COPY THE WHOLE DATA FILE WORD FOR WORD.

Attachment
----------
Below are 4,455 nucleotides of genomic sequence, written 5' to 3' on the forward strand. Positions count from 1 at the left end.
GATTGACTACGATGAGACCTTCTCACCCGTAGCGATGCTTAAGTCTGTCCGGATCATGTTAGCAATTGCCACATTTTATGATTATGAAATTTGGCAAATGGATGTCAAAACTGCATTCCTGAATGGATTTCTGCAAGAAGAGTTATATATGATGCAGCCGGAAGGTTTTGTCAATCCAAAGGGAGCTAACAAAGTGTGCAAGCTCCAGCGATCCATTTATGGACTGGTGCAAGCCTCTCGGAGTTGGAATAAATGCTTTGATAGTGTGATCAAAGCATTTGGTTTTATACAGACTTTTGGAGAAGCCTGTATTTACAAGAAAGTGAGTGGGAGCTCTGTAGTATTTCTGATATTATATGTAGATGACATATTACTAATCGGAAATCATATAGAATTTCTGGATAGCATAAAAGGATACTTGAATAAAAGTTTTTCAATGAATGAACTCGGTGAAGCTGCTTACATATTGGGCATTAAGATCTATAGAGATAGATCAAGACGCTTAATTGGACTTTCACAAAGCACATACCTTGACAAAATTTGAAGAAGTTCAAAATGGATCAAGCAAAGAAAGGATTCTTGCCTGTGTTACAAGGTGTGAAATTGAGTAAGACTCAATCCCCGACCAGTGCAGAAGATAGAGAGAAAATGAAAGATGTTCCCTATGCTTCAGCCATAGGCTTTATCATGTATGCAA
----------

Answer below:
Below are 4,455 nucleotides of genomic sequence, written 5' to 3' on the forward strand. Positions count from 1 at the left end.
GATTGACTACGATGAGACCTTCTCACCCGTAGCGATGCTTAAGTCTGTCCGGATCATGTTAGCAATTGCCACATTTTATGATTATGAAATTTGGCAAATGGATGTCAAAACTGCATTCCTGAATGGATTTCTGCAAGAAGAGTTATATATGATGCAGCCGGAAGGTTTTGTCAATCCAAAGGGAGCTAACAAAGTGTGCAAGCTCCAGCGATCCATTTATGGACTGGTGCAAGCCTCTCGGAGTTGGAATAAATGCTTTGATAGTGTGATCAAAGCATTTGGTTTTATACAGACTTTTGGAGAAGCCTGTATTTACAAGAAAGTGAGTGGGAGCTCTGTAGTATTTCTGATATTATATGTAGATGACATATTACTAATCGGAAATCATATAGAATTTCTGGATAGCATAAAAGGATACTTGAATAAAAGTTTTTCAATGAATGAACTCGGTGAAGCTGCTTACATATTGGGCATTAAGATCTATAGAGATAGATCAAGACGCTTAATTGGACTTTCACAAAGCACATACCTTGACAAAATTTGAAGAAGTTCAAAATGGATCAAGCAAAGAAAGGATTCTTGCCTGTGTTACAAGGTGTGAAATTGAGTAAGACTCAATCCCCGACCAGTGCAGAAGATAGAGAGAAAATGAAAGATGTTCCCTATGCTTCAGCCATAGGCTTTATCATGTATGCAA